Belarus Dictator Praises Putin, Celebrates Russia’s War Crimes

As he invaded Ukraine 25 days ago, killing tens of thousands of people already, Russian dictator Vladimir Putin has been largely and rightfully isolated in international politics.

On March 2, in a vote of the United Nations General Assembly, only five countries voted against the famous resolution to condemn Russia’s invasion of Ukraine – Russia and four other dictatorships – Belarus, Syria, North Korea, and Eritrea.

All four of those other dictators are run by autocrats whose survival has been aided by the Putin regime.

Putin’s Best Bud Dictator Highly Complicit in Devastation of Ukraine

Lukashenko, who has been in power since 1994, kept Belarus in a state very similar to the communism in the former Soviet Union.

In 2020-2021, as the society in Belarus tried to depose him with mass street protests, Lukashenko’s regime and survival have been fully dependent on Putin’s support.

On February 24, when Putin invaded Ukraine with nearly 200,000 Russian troops, a large share of those entered from Belarus. Belarus’ border with Ukraine is about 100 miles north of the Ukrainian capital, Kyiv.

For the time being, Belarusian troops haven’t participated in the attack on Ukraine, in spite of Putin seemingly pressuring Lukashenko for that.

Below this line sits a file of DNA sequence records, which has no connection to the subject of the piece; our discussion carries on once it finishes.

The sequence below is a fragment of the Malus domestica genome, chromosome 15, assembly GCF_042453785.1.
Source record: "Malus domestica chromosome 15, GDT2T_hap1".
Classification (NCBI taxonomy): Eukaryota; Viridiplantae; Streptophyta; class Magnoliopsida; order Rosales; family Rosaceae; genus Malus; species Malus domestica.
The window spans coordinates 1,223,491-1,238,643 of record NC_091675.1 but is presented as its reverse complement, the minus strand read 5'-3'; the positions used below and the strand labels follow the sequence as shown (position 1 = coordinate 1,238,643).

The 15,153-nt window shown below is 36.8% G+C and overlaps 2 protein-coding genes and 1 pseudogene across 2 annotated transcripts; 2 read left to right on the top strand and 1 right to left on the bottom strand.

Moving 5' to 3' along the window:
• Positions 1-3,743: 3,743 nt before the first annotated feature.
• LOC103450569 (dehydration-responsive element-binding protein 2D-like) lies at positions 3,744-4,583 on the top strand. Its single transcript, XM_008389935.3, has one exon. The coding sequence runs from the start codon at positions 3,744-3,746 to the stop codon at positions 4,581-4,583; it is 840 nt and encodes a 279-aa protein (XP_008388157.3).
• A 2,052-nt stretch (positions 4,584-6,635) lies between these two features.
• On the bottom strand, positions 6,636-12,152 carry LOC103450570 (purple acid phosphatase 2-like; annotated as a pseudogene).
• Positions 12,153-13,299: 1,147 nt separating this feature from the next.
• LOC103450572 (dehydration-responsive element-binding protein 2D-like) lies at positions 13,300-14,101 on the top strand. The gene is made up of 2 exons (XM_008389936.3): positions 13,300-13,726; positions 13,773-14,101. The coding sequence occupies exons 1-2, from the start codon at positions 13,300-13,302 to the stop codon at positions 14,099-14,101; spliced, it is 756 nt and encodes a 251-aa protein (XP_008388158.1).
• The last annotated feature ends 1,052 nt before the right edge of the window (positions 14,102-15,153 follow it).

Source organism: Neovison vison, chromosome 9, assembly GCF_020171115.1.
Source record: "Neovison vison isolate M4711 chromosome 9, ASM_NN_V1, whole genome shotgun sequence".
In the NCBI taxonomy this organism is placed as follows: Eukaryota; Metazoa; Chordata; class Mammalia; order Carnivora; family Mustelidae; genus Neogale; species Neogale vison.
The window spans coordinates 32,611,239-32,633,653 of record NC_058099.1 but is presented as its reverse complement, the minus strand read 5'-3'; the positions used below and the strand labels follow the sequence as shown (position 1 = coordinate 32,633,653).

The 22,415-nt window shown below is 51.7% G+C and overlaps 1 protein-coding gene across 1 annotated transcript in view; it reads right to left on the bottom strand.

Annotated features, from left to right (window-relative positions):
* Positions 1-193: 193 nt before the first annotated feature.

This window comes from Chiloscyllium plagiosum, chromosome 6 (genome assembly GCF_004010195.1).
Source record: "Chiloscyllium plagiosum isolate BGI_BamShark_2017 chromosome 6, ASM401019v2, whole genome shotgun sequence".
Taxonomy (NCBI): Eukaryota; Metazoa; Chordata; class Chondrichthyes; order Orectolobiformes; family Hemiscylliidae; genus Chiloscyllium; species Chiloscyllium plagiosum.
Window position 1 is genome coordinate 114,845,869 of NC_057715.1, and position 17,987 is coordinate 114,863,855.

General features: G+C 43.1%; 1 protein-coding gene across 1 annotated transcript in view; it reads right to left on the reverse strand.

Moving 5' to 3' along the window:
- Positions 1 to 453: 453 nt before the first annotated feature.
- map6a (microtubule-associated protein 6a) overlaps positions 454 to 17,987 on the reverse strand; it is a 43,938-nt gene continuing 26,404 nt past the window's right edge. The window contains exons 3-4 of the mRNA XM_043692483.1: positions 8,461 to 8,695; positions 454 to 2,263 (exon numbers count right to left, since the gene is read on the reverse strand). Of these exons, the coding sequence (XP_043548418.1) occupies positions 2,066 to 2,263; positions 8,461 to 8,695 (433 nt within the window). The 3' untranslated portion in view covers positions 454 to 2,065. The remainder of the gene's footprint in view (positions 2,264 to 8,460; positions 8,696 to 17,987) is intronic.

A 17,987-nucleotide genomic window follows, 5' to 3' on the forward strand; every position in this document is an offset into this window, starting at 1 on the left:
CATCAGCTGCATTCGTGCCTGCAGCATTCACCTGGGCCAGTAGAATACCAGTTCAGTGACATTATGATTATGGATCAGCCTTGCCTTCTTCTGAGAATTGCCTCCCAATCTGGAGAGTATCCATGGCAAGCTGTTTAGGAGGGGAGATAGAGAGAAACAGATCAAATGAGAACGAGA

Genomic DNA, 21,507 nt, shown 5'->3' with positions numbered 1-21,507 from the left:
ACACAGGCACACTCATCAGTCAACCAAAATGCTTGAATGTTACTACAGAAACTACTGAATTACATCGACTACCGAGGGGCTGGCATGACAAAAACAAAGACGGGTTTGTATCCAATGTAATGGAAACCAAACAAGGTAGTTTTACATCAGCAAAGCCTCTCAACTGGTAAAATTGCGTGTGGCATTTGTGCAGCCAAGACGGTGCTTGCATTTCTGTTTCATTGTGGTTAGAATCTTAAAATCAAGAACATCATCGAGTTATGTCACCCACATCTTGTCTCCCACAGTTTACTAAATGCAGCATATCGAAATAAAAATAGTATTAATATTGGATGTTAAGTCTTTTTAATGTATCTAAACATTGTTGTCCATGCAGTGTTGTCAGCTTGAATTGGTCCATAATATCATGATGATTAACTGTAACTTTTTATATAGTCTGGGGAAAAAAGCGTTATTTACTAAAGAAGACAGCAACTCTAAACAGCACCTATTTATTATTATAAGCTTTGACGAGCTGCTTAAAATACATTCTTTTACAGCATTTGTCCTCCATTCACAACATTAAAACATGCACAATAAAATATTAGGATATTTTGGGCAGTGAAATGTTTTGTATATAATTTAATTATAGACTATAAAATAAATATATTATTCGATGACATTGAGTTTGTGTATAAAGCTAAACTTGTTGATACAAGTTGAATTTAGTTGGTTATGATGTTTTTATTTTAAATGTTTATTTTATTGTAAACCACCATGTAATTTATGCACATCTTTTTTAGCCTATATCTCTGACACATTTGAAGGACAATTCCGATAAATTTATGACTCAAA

However, Belarus remains a huge attack base for the Russian military, including by handling huge numbers of wounded Russian soldiers and the corpses of Moscow’s troops killed in action by Ukrainian defenders.

In a fresh interview for a foreign media, the Belarusian dictator spoke very highly of Putin and seemingly condoned the invasion of Ukraine.

Lukashenko also tried to dispel rumors that Putin ordered the horrifying invasion of Ukraine because he may have lost his mind during the past two years of isolation, amid COVID-19 pandemic lockdowns.

Putin Will ‘Catch Cold at All Our Funerals’

Thus, Putin’s dictator best bud declared the Moscow tyrant is in “better shape than ever,” completely sane, and healthy in an interview he gave to Japanese TV station TBS, as cited by The Daily Mail.

Lukashenko used the interview to tell the West it should get out of its head “this stupidity/fiction” that Putin is “insane”.

Putin’s dictator buddy’s comment is actually as assessment by British analyst Prof. Mark Galeotti. He cautioned in a newspaper article that Putin isn’t mad, but just acting like the KGB gangster he’s always been.

Against the backdrop of Lukashenko’s praise for Putin, Vladimir Ashurkov, a close ally of jailed Russian opposition leader Alexey Navalny, told the Independent the war in Ukraine is going to end the Putin regime in Russia within five years.

In the meantime, Ukrainian authorities announced in the city of Mariupol, the Russians bombed an art school where about 400 civilians had been sheltering; for the time being, it is unknown if there are any survivors.